The Snows of Pluto

Science Fields

In 2015, the New Horizons spacecraft discovered magnificent snow-capped mountains in Pluto, strikingly similar to the mountains on Earth. Such an amazing sight was never seen elsewhere in the Solar System.

Pluto’s basic bedrock structure is composed of water ice, but this dwarf planet -almost 40 times further from the Sun than us- is so cold that the ice forming Pluto’s mountains is much harder than the rocks on Earth.

Scientists spotted icy mountaintops in the Pigafetta Montes and Elcano Montes mountain ranges in Pluto’s dark equatorial Cthulhu region. The mountains were strikingly similar to the snow-covered mountain ranges on Earth. However, they figured out that the snowcaps on Pluto’s magnificent mountains have formed from the top down, the exact reverse of how they form on Earth.

So where do these snowcaps on Pluto come from? An international team led by CNRS scientists carried out this research published in Nature Communications.

First, the exact composition of this ice in Pluto was uncertain. When the researchers determined methane, they did not know whether it was pure frozen methane, or frozen methane diluted with frozen nitrogen, or a mixture of both. The uncertainty about its composition left the question of how they formed unanswered.

To help solve this mystery, scientists studied high-resolution data from the New Horizons spacecraft, focusing on the composition of frost at high altitudes. This new analysis revealed that the snowcap frost consisted of almost pure methane, with traces of frozen nitrogen.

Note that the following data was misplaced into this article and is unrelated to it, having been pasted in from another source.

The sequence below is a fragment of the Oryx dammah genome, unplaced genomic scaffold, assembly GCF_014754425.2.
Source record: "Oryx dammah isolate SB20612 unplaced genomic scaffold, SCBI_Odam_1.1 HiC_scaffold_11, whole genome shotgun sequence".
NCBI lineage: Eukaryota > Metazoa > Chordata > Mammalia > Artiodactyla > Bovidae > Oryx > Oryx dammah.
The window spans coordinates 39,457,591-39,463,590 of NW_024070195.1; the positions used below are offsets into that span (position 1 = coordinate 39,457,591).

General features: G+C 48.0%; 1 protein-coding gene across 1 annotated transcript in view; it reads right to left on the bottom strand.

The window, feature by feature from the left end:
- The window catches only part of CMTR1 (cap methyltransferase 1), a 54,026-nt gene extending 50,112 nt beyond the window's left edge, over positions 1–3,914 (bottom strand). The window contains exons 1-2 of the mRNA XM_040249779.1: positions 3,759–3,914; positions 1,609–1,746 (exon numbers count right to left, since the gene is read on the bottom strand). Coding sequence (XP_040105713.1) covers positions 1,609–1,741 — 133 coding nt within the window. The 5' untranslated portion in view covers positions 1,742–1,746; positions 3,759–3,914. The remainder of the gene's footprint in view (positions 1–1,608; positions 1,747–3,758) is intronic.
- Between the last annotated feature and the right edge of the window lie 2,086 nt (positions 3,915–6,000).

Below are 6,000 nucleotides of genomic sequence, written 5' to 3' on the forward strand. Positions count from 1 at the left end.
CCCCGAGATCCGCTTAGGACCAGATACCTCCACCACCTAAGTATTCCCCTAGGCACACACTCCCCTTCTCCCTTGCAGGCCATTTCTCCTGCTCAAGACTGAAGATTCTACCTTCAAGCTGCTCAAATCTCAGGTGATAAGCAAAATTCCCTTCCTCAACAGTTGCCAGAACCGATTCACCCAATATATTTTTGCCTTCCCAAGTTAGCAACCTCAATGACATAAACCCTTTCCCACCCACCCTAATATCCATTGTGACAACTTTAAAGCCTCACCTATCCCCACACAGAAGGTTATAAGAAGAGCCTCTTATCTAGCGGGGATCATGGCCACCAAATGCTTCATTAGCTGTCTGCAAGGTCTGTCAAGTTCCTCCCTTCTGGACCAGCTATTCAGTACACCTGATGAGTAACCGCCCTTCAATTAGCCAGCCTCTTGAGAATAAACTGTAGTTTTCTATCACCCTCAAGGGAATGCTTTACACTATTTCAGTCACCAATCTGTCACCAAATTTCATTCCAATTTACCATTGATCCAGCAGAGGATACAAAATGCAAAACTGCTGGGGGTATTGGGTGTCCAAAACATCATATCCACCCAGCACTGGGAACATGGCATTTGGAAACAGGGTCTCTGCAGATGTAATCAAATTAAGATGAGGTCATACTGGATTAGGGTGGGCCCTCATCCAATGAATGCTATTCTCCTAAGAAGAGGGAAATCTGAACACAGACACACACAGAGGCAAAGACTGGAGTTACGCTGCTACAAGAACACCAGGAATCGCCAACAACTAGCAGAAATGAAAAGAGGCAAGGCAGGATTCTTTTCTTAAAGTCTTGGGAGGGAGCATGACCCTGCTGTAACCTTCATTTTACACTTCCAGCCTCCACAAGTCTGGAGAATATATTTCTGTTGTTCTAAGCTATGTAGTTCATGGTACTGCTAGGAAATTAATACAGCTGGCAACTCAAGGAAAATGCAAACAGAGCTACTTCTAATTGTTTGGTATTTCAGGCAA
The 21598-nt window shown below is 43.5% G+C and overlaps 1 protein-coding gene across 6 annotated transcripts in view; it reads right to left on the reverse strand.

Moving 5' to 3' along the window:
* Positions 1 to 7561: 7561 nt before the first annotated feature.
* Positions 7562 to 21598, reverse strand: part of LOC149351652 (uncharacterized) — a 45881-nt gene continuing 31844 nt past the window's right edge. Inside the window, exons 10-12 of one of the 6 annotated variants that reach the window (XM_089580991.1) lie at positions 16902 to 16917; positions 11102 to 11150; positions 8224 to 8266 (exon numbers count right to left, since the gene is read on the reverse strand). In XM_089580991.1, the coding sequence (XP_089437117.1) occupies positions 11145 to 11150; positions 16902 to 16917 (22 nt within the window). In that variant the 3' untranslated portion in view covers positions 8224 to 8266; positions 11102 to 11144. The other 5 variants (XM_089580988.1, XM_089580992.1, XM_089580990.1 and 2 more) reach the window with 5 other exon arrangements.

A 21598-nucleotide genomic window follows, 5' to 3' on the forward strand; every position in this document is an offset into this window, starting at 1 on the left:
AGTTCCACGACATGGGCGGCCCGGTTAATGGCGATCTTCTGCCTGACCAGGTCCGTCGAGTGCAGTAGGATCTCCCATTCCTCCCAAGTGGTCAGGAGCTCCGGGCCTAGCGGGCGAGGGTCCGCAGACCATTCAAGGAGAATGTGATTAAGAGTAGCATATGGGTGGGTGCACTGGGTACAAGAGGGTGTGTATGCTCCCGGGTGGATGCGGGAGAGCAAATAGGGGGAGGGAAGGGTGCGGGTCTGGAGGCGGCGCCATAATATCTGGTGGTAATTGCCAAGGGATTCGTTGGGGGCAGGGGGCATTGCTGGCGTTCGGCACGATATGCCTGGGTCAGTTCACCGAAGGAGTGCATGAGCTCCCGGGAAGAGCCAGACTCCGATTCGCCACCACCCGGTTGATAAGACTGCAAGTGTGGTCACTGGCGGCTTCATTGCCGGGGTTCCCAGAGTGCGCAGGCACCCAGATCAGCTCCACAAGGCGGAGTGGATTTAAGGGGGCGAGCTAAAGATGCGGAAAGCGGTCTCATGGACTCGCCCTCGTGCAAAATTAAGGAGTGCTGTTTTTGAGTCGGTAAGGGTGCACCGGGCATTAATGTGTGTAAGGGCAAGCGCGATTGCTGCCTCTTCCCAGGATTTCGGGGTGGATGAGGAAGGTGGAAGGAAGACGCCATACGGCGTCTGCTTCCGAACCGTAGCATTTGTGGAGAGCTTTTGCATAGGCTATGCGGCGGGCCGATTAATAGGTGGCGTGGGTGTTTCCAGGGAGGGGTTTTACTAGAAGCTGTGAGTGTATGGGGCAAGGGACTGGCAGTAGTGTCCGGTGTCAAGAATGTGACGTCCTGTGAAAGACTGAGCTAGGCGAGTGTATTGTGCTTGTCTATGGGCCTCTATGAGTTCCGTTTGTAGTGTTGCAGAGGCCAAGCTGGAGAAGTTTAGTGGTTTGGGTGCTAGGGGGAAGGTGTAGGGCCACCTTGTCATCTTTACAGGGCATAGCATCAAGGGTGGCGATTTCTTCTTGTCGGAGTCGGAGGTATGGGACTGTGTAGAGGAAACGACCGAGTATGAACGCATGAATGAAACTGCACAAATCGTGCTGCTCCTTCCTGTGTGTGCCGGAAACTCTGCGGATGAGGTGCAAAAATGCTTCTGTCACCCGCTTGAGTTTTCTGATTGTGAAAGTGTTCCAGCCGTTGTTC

Just like water vapour on Earth, methane is a trace gas in Pluto’s atmosphere. To understand how the same landscape could form in such different conditions, scientists used a climate model of the dwarf planet, which revealed that Pluto’s atmosphere at high altitudes was rich in gaseous methane.

As a result, the amount of methane required to condense is found on heights where mountain peaks reach. At lower altitudes, air contains too little methane for ice to form.

This discovery teaches us that there are many physical and dynamic processes in space that we still do not know about. Studying Pluto and other planets is important as they are natural laboratories for exploring and investigating the diversity of possible climates – which, in return, allows us to better understand our own climate.


  • 1. https://www.space.com/pluto-mountains-methane-snowcaps-form-reverse.html
  • 2. https://phys.org/news/2020-10-mountains-pluto-snowcapped-earth.html